Unlike fully connected linear layers, convolutions layers need a bit of work to calculate the size of the data as it passes through them.
There aren’t many easy to understand guides on how convolution works. Many report that transposed convolution is particularly difficult to understand.
As part of my upcoming book on GANs with PyTorch I include an appendix with worked examples of convolutions and transposed convolutions, which I’ve also published a version of online for free access.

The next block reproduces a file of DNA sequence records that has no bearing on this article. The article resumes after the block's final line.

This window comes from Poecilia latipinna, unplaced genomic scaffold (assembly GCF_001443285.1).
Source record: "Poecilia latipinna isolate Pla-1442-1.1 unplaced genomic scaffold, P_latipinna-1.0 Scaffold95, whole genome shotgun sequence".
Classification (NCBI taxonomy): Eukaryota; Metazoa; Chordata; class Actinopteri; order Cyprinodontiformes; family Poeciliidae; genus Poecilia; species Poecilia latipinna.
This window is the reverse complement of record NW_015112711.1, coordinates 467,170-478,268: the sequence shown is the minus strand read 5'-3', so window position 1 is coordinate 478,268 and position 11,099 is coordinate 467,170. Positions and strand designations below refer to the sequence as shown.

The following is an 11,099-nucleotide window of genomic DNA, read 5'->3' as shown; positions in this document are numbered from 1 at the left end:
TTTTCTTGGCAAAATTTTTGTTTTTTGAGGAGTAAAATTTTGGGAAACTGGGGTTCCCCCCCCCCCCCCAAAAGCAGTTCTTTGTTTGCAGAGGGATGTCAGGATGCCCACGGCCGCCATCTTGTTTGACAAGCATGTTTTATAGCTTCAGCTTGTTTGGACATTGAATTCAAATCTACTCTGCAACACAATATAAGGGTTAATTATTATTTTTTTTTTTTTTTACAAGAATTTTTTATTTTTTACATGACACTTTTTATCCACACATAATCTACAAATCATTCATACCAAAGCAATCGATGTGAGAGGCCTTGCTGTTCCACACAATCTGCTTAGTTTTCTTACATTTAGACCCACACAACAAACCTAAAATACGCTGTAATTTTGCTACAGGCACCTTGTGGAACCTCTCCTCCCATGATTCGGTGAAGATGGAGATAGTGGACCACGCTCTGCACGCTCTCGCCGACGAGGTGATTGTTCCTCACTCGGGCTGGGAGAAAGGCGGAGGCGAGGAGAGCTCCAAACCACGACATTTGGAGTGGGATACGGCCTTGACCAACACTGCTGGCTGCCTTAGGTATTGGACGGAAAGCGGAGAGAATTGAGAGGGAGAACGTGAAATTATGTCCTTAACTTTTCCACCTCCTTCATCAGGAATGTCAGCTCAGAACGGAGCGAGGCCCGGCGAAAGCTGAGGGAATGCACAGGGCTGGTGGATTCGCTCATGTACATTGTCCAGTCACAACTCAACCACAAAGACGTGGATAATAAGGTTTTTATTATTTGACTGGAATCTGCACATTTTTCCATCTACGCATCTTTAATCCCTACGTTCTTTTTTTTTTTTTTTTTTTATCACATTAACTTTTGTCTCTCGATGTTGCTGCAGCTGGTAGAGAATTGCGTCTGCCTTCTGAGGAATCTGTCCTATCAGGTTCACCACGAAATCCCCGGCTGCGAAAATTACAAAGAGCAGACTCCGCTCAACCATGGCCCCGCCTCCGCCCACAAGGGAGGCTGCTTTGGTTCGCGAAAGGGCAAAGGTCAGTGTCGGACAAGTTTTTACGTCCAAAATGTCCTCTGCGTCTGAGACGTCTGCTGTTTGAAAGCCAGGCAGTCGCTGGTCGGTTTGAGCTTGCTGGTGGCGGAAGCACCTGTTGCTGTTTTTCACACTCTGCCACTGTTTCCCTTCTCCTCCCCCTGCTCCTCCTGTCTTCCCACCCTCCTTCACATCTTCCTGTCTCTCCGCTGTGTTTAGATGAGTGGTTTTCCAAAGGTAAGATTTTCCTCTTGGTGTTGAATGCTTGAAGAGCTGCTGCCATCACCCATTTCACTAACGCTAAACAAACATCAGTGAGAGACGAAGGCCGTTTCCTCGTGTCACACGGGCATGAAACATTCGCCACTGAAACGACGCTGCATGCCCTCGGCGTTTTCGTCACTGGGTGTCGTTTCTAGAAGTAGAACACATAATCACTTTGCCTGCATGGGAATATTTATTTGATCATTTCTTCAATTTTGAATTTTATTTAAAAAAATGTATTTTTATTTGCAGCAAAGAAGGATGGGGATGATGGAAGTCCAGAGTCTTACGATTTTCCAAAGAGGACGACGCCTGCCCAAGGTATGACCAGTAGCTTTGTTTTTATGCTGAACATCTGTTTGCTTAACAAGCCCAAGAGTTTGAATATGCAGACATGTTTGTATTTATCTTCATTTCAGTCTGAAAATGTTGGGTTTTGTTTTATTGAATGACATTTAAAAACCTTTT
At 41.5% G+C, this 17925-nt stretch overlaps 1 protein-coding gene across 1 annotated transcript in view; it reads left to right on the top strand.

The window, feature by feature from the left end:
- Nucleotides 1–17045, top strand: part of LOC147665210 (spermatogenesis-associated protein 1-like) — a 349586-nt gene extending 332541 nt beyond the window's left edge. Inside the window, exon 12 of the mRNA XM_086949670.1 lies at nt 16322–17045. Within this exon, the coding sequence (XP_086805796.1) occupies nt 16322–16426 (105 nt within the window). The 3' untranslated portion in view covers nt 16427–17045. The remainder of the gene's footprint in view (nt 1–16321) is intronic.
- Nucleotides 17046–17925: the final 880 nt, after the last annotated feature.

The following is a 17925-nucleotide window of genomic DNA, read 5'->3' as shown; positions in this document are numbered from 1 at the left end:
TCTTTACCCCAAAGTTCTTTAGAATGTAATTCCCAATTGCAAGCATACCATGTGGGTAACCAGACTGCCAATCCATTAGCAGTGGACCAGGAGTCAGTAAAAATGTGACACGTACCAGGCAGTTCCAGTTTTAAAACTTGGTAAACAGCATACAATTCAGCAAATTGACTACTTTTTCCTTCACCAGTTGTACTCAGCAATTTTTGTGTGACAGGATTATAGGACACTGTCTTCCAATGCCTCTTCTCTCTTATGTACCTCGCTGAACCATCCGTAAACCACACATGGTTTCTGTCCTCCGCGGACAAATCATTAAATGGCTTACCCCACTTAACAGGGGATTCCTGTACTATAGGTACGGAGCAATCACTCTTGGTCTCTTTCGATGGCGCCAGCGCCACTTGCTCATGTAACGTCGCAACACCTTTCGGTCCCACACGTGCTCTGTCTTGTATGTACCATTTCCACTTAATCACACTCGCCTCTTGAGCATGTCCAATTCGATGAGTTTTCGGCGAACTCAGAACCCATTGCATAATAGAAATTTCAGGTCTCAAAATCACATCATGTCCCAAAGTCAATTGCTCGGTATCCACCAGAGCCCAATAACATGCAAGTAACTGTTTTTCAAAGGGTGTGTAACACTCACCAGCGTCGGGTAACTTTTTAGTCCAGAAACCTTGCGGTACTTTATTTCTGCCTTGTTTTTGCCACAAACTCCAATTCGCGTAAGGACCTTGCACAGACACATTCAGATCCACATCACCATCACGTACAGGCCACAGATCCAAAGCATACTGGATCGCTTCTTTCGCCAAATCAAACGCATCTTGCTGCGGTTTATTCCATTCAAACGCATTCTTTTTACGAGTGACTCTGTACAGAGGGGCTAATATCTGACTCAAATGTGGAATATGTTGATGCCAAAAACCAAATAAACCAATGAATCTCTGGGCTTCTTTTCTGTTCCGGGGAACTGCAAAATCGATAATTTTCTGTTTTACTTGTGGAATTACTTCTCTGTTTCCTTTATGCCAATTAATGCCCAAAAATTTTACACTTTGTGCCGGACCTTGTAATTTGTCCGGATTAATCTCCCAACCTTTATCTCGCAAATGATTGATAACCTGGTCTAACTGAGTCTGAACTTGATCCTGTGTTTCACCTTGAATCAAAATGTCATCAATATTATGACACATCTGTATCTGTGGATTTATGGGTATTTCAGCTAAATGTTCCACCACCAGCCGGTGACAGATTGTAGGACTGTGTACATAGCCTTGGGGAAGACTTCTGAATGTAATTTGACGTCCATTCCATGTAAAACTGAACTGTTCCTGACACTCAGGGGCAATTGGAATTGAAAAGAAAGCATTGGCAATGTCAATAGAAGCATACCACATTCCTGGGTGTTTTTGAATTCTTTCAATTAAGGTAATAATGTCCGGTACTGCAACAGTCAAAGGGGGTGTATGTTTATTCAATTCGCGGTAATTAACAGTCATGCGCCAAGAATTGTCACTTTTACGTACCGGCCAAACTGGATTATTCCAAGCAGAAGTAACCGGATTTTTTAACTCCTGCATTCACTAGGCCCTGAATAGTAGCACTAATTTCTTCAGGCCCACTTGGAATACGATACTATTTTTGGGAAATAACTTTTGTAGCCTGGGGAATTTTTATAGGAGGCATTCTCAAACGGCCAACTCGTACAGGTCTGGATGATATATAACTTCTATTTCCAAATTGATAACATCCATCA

I’d be happy if you thought these should be included in the Pytorch tutorials, or linked to from there.
Also happy to receive feedback on improving them.
The main point of the guide is to develop an intuitive understanding, avoiding too much mathematical jargon.
An example of the friendly style of diagrams used …